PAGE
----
ETHNICITY: Really, the talk of tribes and emotional bonds, of the importance of the status quo would not be so disturbing if it were not in the context of Brook's use of the concept of ethnicity as a stand in for race. Whenever Brooks discusses differences, he relates those differences to ethnicity and geographical differences, but ethnicity clearly is for him the most important factor. In fact, the Times accompanied the commentary with the blurb "How ethnicity swamps politics." When Brooks wants to talk about ethnic differences, he uses for his evidence data based upon racial differences, in particular the differences between what Cuvier called the three primary races of man, European, African, and Asian. Native Americans and Hispanics make appear only to to compared to the other three "ethnic... tribes".
One can not be sure of what Brooks means by ethnicity, but certainly it does at points stand in directly for race, just as "viewpoint" stands in for "ideology". "The influence of politics and policy is usually swamped by the influence of culture, ethnicity, psychology, and a dozen other factors." The other factors are not worth naming, as apparently culture, ethnicity, and psychology predominate.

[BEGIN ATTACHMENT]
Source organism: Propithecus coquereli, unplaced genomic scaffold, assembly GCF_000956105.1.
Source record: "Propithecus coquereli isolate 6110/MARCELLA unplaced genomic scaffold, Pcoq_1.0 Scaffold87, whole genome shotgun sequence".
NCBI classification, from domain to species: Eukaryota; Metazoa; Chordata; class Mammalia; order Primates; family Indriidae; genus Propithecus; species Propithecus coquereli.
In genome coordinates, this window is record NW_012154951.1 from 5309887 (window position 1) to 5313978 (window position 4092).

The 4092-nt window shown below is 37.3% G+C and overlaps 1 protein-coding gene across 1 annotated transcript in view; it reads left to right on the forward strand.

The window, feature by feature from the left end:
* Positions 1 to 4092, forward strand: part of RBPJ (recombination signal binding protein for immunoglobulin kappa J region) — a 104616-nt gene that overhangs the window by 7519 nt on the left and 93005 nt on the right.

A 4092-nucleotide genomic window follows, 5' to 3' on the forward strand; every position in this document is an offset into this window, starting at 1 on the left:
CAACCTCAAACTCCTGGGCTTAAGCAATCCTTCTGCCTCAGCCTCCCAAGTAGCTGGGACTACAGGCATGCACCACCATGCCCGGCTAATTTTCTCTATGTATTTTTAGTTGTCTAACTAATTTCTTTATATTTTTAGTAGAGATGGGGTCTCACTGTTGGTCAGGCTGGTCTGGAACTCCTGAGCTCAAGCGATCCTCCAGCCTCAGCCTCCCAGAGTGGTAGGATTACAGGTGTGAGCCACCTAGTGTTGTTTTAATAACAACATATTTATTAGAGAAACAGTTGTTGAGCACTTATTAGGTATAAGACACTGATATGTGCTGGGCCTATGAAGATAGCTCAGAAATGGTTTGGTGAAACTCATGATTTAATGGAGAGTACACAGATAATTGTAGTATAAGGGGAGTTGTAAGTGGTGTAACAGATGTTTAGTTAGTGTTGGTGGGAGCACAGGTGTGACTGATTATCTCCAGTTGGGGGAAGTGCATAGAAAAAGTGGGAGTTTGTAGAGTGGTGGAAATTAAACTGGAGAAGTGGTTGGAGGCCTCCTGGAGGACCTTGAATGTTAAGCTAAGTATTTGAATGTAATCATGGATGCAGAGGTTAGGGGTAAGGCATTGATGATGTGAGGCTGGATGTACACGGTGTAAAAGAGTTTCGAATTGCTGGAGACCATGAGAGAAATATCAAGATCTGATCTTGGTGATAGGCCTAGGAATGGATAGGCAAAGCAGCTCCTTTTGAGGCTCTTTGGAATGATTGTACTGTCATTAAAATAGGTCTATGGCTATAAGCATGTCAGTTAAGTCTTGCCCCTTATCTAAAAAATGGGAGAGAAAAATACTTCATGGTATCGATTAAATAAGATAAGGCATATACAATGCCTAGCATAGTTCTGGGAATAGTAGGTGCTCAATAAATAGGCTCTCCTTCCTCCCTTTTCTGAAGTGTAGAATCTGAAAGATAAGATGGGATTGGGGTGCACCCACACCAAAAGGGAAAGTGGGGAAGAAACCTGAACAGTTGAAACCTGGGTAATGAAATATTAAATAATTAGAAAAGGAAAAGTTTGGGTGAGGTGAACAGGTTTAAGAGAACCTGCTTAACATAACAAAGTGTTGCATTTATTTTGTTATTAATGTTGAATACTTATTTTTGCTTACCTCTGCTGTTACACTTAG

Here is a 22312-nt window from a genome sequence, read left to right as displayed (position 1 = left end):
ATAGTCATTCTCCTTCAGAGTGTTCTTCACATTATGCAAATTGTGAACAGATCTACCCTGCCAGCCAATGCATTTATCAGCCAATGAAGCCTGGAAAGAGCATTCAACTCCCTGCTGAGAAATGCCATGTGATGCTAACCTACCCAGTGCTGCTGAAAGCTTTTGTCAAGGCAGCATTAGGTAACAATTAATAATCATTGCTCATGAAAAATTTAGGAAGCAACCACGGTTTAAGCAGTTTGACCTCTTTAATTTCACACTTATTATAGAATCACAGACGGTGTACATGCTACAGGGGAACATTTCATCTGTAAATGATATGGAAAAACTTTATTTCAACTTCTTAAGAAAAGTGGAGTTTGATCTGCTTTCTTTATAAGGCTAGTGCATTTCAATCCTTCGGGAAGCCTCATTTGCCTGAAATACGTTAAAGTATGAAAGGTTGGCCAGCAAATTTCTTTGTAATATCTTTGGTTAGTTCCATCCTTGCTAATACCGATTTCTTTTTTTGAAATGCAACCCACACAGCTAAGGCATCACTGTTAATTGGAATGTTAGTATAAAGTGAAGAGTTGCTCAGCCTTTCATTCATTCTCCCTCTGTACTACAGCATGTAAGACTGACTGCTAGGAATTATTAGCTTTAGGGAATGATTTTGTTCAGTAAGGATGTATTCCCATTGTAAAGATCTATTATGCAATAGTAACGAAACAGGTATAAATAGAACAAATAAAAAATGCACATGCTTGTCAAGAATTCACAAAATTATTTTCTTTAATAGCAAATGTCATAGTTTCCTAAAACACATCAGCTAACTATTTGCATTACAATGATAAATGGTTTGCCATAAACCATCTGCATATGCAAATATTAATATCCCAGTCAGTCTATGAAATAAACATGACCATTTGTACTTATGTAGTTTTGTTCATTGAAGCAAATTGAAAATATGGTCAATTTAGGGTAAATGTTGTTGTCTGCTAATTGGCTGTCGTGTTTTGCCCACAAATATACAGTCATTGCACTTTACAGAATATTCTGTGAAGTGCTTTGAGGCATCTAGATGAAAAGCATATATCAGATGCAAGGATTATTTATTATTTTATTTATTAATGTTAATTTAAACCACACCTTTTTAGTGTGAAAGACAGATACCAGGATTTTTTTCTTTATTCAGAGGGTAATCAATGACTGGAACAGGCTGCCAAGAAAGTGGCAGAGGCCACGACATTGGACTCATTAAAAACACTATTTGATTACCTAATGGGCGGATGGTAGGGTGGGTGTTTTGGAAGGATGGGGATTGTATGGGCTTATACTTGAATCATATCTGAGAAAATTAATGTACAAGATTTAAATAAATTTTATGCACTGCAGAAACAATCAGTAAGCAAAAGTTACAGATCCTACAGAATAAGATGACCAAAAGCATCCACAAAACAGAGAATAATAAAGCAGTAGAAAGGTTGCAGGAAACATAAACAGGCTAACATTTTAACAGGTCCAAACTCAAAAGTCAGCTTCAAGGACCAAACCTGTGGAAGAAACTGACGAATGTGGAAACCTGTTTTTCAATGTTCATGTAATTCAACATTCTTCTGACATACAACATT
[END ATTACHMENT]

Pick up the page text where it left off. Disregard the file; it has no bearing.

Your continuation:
And this takes us back to the Swedes that Brooks began with. There is something that makes a Swede a Swede whether they are in South Dakota or Stockholm. Policies, he says, will not change the basic "ethnic" disposition of a Swede.
But let us look just across the page to Olivia Judson's commentary on the placebo effect.
If policy and politics can not trump ethnicity, one might expect that the placebo effect would suffer a similar failure. Swedes in Sweden should respond to a placebo just as Swedes in the US, to follow Brooks' reasoning about ethnicity.
In fact, Judson does not mention Swedes, but she does mention Germans. However, the results are not what one would expect if we followed Brooks on ethnicity/race/tribe/nation. Let us allow her to speak for herself regarding the ethnic/tribal differences and the placebo effect.
Different studies of the placebo effect report wildly different results. One survey of 117 trials of two ulcer drugs found that, depending on the trial, patients in the placebo group had anywhere from zero to a 100 percent recovery rate.